In a few weeks time, of course, Times Square will host New Year’s Eve’s fabled ball drop, but that televised spectacle isn’t the beating heart of Times Square. Rather, it’s the bravado of Broadway’s theaters that makes this area tick — and with their return this fall, the city’s pulse quickened.

Be aware: Most restaurants, bars, theaters, and museums require proof of vaccination, so keep it handy; and masking is mandated indoors at most venues. For COVID updates and information on events and happenings, the best place to check is NYCGO.com.

At the Shubert Theatre, Jeff Daniels stars in To Kill a Mockingbird, Aaron Sorkin’s lauded adaptation of Harper Lee’s timeless novel. The production stars Daniels as Atticus Finch, though Greg Kinnear is set to take over the role at the beginning of January. Nearby, at the St. James Theatre, the marquee announces David Byrne’s American Utopia, which reopened mid-October and runs until March (for all show tickets, go to broadway.com).

At the back of a packed St. James, as I enter a little late, an usher dances in sync with Byrne and his fellow gray-suited performers, as does the sound man in the booth next to her. Indeed, the Afro-Caribbean rhythms parlayed by the all-singing, all-playing, all-dancing cast are infectious. The rousing, consciousness-raising show built around Byrne’s songs already ran in Boston during its national tour. But seeing Byrne on Broadway, a stage he inhabits with great purpose, is alone worth braving the Midtown crowds for.


David Byrne (foreground) in a scene from "David Byrne’s American Utopia."Associated Press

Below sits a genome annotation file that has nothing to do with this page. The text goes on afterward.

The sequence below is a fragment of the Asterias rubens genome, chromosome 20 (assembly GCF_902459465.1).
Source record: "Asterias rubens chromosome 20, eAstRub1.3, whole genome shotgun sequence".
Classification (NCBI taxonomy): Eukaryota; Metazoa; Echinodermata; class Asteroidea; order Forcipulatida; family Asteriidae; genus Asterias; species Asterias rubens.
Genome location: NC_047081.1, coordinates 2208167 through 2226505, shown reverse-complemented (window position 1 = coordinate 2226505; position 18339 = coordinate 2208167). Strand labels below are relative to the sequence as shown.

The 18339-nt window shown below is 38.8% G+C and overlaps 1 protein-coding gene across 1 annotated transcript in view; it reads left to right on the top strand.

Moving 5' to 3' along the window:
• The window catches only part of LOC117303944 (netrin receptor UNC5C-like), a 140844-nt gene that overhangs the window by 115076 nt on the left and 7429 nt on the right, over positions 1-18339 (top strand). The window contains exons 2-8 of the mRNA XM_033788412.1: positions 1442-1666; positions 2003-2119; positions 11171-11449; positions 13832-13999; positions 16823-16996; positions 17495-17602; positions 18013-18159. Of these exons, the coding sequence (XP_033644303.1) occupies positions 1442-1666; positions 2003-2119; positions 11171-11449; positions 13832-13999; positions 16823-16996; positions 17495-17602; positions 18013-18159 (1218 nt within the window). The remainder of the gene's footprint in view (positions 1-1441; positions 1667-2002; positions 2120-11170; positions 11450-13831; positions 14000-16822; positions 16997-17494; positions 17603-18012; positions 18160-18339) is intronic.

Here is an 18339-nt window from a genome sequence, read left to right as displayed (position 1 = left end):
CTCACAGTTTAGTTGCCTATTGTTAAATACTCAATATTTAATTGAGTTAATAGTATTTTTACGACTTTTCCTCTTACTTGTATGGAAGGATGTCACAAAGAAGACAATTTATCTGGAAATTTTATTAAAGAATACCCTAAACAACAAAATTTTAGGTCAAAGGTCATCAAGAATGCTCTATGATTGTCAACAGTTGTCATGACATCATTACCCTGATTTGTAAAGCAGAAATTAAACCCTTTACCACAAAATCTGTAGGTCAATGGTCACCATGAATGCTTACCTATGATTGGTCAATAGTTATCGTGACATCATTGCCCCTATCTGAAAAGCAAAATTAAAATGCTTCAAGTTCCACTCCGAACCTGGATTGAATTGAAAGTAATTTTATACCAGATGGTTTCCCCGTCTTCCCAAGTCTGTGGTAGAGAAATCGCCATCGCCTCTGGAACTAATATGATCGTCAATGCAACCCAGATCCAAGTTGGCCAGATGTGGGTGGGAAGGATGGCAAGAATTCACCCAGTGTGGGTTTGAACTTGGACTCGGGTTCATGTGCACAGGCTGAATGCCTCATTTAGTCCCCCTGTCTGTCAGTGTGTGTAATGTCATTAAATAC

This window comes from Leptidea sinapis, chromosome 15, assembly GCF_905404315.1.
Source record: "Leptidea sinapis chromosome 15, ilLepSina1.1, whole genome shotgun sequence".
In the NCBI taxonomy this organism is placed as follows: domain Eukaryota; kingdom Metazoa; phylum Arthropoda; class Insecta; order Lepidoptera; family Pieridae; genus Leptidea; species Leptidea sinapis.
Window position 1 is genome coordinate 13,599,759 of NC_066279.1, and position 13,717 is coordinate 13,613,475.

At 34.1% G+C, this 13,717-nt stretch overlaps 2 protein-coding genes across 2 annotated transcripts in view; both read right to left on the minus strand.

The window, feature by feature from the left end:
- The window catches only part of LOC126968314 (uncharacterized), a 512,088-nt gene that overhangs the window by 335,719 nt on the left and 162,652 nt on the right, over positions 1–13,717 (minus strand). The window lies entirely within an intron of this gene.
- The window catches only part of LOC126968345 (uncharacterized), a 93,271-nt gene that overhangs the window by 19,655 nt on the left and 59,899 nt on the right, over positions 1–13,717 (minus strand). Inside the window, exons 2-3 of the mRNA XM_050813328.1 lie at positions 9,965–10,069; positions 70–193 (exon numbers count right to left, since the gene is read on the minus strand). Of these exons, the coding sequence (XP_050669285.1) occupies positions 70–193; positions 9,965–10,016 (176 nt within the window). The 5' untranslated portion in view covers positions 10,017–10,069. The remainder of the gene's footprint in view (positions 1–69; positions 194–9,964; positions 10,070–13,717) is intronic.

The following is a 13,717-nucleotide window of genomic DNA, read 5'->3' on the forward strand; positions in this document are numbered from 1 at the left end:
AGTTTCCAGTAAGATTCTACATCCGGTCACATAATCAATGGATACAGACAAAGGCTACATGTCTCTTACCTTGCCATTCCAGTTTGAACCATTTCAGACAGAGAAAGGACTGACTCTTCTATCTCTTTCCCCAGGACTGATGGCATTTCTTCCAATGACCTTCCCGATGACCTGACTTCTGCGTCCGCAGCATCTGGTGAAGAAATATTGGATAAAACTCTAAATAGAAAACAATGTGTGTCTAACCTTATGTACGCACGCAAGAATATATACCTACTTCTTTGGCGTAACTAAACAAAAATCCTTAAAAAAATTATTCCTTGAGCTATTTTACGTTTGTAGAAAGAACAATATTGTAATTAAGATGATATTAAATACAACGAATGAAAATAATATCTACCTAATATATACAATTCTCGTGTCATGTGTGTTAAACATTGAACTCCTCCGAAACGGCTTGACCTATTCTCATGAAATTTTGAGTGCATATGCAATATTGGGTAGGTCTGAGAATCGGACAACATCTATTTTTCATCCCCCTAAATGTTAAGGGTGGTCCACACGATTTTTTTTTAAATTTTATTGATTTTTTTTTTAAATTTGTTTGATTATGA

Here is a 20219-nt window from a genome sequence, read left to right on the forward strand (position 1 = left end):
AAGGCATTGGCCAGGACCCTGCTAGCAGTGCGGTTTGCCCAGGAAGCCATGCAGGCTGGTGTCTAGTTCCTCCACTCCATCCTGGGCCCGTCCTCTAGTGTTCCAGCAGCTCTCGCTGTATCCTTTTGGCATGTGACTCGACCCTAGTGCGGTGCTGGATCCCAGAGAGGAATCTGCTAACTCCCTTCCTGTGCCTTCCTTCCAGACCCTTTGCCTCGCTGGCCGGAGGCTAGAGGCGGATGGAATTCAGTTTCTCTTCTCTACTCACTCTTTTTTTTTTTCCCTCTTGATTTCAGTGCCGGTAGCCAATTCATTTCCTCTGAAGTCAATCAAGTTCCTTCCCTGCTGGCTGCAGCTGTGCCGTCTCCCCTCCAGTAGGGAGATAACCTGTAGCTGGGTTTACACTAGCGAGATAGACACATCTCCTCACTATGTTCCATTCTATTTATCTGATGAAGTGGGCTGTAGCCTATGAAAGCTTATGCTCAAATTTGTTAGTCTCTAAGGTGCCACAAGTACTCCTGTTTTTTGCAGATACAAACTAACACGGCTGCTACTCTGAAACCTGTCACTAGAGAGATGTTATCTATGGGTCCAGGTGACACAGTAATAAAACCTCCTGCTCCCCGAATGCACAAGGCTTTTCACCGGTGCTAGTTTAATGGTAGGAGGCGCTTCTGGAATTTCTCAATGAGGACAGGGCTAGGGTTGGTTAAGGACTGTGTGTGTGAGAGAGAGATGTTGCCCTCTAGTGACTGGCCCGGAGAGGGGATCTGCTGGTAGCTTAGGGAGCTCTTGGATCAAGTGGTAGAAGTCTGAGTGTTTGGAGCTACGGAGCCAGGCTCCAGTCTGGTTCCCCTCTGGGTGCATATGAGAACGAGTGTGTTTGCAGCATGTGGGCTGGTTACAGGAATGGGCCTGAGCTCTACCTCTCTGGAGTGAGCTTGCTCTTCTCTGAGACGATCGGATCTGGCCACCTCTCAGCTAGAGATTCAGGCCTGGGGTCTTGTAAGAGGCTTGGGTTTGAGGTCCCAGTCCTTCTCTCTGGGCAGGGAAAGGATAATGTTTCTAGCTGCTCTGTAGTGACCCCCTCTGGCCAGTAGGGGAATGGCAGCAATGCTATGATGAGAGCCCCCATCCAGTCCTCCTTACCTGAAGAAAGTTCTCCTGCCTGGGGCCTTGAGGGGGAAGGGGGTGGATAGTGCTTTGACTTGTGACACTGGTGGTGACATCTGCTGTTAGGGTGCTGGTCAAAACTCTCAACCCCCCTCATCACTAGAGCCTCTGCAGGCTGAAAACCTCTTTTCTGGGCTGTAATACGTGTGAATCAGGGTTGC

It’s late Sunday morning in the city, and the frenzied night life has given way to a mellower rhythm. Certainly that’s the vibe at Nearly Ninth’s streetside lounge-cafe on West 38th, where a crisp salad brightened with chicory and pear and a grilled eggplant sandwich, tangy with balsamic vinegar — all washed down with gingery kombucha — make for a tasty brunch.

Nearly Ninth is tucked inside the recently-opened Arlo Midtown, a spacious boutique hotel with wild-looking hanging greenery in its towering atrium lobby (rooms from $179 per night; arlohotels.com/arlo-midtown, 212-343-7000). The 26-story hotel is the third New York location for a brand that offers great social-culinary spaces such as Nearly Ninth, which expands into a full restaurant with a plant-lined courtyard, and continues upward to a rooftop bar with views of the Empire State Building. That grand old icon, by the way, celebrated its 90th birthday (esbnyc.com) this past spring, but it is Midtown’s stunning new, super-tall observation decks that are grabbing the most attention these days.